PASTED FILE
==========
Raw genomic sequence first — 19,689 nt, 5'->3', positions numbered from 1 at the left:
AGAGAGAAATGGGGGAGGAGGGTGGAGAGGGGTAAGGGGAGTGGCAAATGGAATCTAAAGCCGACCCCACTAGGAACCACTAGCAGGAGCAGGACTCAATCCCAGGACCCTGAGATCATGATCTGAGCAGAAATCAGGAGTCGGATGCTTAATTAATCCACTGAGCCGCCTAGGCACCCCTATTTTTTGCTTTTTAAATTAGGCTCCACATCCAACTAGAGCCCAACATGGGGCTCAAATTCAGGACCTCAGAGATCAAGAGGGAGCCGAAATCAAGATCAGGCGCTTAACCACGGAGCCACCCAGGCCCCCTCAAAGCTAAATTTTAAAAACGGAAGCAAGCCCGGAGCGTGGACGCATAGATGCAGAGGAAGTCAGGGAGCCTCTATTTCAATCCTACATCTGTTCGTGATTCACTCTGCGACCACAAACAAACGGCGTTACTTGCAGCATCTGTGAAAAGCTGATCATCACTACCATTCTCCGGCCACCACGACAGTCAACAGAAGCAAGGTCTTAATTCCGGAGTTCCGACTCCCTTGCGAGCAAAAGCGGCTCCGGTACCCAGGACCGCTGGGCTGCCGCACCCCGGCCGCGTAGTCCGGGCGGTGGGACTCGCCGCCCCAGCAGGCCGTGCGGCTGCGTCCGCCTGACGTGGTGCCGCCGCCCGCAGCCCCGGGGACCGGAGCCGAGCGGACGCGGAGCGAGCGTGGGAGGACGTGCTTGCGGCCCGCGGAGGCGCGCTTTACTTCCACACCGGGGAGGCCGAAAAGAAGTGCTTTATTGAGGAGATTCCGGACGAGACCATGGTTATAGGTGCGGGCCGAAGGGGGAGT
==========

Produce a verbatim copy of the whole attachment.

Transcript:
Raw genomic sequence first — 19,689 nt, 5'->3', positions numbered from 1 at the left:
AGAGAGAAATGGGGGAGGAGGGTGGAGAGGGGTAAGGGGAGTGGCAAATGGAATCTAAAGCCGACCCCACTAGGAACCACTAGCAGGAGCAGGACTCAATCCCAGGACCCTGAGATCATGATCTGAGCAGAAATCAGGAGTCGGATGCTTAATTAATCCACTGAGCCGCCTAGGCACCCCTATTTTTTGCTTTTTAAATTAGGCTCCACATCCAACTAGAGCCCAACATGGGGCTCAAATTCAGGACCTCAGAGATCAAGAGGGAGCCGAAATCAAGATCAGGCGCTTAACCACGGAGCCACCCAGGCCCCCTCAAAGCTAAATTTTAAAAACGGAAGCAAGCCCGGAGCGTGGACGCATAGATGCAGAGGAAGTCAGGGAGCCTCTATTTCAATCCTACATCTGTTCGTGATTCACTCTGCGACCACAAACAAACGGCGTTACTTGCAGCATCTGTGAAAAGCTGATCATCACTACCATTCTCCGGCCACCACGACAGTCAACAGAAGCAAGGTCTTAATTCCGGAGTTCCGACTCCCTTGCGAGCAAAAGCGGCTCCGGTACCCAGGACCGCTGGGCTGCCGCACCCCGGCCGCGTAGTCCGGGCGGTGGGACTCGCCGCCCCAGCAGGCCGTGCGGCTGCGTCCGCCTGACGTGGTGCCGCCGCCCGCAGCCCCGGGGACCGGAGCCGAGCGGACGCGGAGCGAGCGTGGGAGGACGTGCTTGCGGCCCGCGGAGGCGCGCTTTACTTCCACACCGGGGAGGCCGAAAAGAAGTGCTTTATTGAGGAGATTCCGGACGAGACCATGGTTATAGGTGCGGGCCGAAGGGGGAGT